Restrictions in works for bigger rock

On The Outdoors

September 30, 1999|By Peter Baker | Peter Baker,SUN STAFF

Anglers who have enjoyed expanded seasons for rockfish since the species was declared recovered a couple of years ago by federal regulators may now facerestrictions on a segment of the catch.

Rockfish of 28 inches or greater size are being overfished, according to the Atlantic States Marine Fisheries Commission, which oversees fisheries that share the coastal waters of multiple states.

A 28 percent reduction in the catch of those fish is needed to correct the problem, according to the ASMFC's technical striped bass committee.

Rockfish (striped bass) of that size are breeders that migrate along the Atlantic Coast, and states from North Carolina to Maine have scheduled public meetings to explain the issue and gather anglers' options.

Maryland will hold its meeting tonight at 7 p.m. in the cafeteria of the Tawes State Office Building on Taylor Avenue in Annapolis.

According to the Department of Natural Resources, the ASMFC is considering several options to protect the breeders. They include changes in seasons and creel limits, a one-fish creel for the Atlantic Coast recreational fishery, proportional reductions, quota allocation reductions for the commercial and trophy fisheries and slot (variable size) limits.

"Interestingly, we obviously catch a fair number of those bigger fish in the spring trophy season," said DNR Fisheries Service director Eric Schwaab. "But we also catch those fish again later in the fall season when some of the larger fish can migrate back into the bay."

Schwaab said the spring recreational season and the late fall recreational and commercial seasons could be "targets to focus on."

There also is the possibility, he said, that size limits on Chesapeake Bay and in Maryland's Atlantic coastal waters could be raised two inches to help build "a larger pool of bigger fish over time."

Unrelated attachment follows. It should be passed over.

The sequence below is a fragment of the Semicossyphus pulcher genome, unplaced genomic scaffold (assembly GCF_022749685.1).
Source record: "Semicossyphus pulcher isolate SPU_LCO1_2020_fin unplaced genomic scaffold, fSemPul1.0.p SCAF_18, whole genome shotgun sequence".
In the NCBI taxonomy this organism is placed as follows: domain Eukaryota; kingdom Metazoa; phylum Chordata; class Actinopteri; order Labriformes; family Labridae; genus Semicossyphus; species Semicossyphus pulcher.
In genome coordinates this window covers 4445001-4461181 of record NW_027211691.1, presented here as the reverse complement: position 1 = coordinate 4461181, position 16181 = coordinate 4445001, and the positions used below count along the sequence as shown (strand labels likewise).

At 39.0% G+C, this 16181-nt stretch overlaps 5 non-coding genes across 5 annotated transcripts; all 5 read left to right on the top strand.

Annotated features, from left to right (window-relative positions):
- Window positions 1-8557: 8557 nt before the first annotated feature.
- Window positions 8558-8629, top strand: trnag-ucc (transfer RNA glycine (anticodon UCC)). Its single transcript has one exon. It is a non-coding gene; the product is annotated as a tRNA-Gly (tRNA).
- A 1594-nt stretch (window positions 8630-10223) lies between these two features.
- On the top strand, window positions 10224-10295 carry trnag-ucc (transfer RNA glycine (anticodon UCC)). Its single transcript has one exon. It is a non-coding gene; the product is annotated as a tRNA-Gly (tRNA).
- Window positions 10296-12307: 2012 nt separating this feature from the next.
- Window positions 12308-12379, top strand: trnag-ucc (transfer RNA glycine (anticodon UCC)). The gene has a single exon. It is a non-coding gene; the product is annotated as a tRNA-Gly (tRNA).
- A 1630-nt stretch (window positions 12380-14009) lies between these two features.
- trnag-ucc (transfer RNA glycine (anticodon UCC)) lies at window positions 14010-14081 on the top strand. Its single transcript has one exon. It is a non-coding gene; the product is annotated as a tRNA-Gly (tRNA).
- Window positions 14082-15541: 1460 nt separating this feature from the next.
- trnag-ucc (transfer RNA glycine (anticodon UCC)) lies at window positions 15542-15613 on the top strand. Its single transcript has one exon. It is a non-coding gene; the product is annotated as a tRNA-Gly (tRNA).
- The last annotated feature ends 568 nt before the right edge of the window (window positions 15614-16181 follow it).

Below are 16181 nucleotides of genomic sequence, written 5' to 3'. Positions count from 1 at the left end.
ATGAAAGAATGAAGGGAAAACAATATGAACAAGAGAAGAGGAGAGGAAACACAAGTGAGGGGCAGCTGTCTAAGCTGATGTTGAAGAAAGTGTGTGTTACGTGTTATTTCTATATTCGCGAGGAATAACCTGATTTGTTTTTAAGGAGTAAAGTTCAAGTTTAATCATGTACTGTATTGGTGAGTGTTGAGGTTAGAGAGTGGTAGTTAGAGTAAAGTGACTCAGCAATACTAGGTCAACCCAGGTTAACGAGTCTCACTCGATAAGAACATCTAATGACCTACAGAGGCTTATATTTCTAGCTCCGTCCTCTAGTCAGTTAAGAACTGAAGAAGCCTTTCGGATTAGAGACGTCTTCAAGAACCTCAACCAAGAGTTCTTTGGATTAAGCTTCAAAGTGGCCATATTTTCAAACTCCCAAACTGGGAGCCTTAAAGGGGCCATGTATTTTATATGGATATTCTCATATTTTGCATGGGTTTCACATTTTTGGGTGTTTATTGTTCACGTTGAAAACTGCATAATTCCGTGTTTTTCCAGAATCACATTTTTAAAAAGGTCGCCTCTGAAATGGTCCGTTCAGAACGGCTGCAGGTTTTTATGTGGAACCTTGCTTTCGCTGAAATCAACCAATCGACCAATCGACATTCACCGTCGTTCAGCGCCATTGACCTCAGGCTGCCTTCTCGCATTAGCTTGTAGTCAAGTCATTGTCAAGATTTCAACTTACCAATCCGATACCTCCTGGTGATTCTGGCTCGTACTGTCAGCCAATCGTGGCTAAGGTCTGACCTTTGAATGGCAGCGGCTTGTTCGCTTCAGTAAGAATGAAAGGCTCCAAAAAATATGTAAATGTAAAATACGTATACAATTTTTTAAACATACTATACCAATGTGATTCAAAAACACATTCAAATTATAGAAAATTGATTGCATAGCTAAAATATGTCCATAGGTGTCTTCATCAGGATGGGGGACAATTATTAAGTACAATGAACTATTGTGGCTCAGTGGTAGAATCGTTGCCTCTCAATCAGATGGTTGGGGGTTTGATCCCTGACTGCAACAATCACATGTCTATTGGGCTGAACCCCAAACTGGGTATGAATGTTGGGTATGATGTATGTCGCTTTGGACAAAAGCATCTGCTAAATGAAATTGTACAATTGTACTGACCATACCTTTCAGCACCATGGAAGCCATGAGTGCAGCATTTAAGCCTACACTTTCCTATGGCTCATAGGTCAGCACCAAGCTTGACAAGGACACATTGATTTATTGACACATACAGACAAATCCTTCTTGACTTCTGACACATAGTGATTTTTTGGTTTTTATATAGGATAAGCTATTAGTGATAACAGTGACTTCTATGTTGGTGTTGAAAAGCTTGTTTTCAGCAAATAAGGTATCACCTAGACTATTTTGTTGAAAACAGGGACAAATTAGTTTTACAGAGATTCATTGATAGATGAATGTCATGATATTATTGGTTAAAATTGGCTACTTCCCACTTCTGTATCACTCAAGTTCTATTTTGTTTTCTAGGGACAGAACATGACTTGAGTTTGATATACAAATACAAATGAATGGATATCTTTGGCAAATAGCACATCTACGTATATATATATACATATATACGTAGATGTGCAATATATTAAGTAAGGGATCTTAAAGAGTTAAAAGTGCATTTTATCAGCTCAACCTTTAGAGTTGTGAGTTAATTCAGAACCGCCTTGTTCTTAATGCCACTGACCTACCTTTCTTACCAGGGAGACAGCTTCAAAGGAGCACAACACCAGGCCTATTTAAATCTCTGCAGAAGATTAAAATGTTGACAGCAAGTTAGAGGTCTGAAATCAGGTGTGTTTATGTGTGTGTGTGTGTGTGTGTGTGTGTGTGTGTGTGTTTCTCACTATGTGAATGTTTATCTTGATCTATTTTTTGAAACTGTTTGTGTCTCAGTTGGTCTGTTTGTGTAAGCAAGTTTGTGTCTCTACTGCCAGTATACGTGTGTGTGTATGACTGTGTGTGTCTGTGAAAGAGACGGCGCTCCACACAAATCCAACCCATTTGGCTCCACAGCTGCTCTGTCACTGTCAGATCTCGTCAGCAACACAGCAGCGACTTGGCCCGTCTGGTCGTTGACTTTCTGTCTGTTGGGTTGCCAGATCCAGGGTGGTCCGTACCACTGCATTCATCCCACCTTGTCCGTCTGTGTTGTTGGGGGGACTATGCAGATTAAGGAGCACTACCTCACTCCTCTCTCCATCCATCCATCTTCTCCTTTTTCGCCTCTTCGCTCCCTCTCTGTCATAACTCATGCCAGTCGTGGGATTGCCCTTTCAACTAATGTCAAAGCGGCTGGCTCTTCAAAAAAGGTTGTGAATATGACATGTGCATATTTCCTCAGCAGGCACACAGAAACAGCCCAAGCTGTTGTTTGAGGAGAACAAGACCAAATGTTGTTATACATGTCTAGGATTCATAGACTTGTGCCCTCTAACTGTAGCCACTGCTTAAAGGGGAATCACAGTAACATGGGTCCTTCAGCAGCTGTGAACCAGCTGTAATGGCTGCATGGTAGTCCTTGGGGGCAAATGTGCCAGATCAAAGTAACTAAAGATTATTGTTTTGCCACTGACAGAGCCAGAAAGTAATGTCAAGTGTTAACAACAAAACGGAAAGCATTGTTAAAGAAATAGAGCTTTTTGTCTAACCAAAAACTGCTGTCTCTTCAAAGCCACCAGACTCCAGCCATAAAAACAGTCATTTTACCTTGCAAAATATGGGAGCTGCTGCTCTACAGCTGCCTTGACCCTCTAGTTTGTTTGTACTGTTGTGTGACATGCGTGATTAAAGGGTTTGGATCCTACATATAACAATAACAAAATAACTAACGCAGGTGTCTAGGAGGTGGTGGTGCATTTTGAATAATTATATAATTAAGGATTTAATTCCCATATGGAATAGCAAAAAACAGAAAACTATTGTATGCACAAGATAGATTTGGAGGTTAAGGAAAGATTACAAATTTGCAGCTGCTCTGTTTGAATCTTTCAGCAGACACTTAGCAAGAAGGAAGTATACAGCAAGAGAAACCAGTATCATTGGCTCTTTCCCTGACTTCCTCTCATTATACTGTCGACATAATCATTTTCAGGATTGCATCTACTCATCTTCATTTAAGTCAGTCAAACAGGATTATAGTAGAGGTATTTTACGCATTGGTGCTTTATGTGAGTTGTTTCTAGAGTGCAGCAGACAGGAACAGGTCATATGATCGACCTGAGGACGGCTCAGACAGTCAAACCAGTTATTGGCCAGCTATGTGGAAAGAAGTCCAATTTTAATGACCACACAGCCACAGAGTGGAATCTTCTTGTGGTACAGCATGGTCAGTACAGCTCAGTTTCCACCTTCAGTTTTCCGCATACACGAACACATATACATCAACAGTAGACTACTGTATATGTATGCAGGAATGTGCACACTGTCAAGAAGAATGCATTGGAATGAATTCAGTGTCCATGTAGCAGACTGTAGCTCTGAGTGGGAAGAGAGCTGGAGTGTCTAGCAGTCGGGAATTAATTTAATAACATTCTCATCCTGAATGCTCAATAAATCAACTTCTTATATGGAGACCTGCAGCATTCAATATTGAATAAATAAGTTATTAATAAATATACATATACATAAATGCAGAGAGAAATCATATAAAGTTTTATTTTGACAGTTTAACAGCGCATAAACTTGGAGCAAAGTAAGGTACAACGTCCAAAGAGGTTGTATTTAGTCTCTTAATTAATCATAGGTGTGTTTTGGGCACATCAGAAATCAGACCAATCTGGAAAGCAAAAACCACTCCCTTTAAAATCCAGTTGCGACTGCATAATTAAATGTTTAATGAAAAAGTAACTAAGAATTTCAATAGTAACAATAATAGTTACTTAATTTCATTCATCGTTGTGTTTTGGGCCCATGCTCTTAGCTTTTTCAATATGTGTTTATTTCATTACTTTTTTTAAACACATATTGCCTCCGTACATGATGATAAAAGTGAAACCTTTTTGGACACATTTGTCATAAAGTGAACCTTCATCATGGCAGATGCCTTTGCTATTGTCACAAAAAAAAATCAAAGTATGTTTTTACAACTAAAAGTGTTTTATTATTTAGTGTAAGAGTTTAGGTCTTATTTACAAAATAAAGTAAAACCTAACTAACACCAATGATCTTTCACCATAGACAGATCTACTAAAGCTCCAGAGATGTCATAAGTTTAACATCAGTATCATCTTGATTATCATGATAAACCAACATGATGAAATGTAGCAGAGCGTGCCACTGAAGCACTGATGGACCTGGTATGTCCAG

Maryland's focus may have to be on the Chesapeake Bay fishery, Schwaab said, because the coastal recreational and commercial fisheries are relatively small, and cutting those catches by 25 percent would result in a statewide reduction of only about 2 percent.

Youth waterfowl day

Saturday is Youth Waterfowl Hunting Day in Maryland, a special, one-day season that is part of a national effort by federal and state wildlife agencies to increase participation in waterfowl hunting.

The season is open for ducks, coots and mergansers, with a five-duck limit and one additional teal allowed.

To qualify, a youth hunter must be 15 or younger, possess a valid junior hunting license, a Maryland migratory waterfowl stamp and a migratory bird harvest information permit (HIP).

Each youth must be accompanied by a licensed hunter 21 or older. Adults cannot carry weapons while in the field, but they may call waterfowl, help with decoys and retrieve downed birds.

Fishing report

Upper Chesapeake Bay: Chummers continue to catch large numbers of rockfish at the Triple Buoys near the mouth of the Chester River and at Swan Point Bar, but most are under the 18-inch minimum. Hodges Bar and Gayle's Shoals also have been productive. Bluefish are still roaming as far north as Worton Point, but should be moving south soon.

Middle Chesapeake Bay: Bottom fishing for spot and croaker is falling off as the water temperature cools, but the mouth of the Choptank River is still a good bet, as is the hard bottom from Thomas Point Light to Hacketts. Chummers have had sporadic action for rockfish at the Gas Docks, the Hill and the Diamonds. Small blues remain abundant and feeding on the top while the tide is running fast.

Lower Chesapeake Bay: Bluefish are scattered through the area, but blues to six pounds have been reported at the Southwest Middle Grounds. Chumming continues to produce rockfish at Point No Point Light and from Buoy 72A to the Middle Grounds. Sea trout, blues and stripers in Tangier Sound.

Ocean City: The red drum run continues in the surf along with increasing numbers of sea trout, small blues and kingfish. Flounder action slow in the back bays. Some sea trout at the Route 50 bridge and tautog and sheepshead at the jetties. Trollers doing well for yellowfin tuna from the 30 fathom line to Washington Canyon and chunkers have been hitting them at Baltimore Canyon.

Pub Date: 9/30/99

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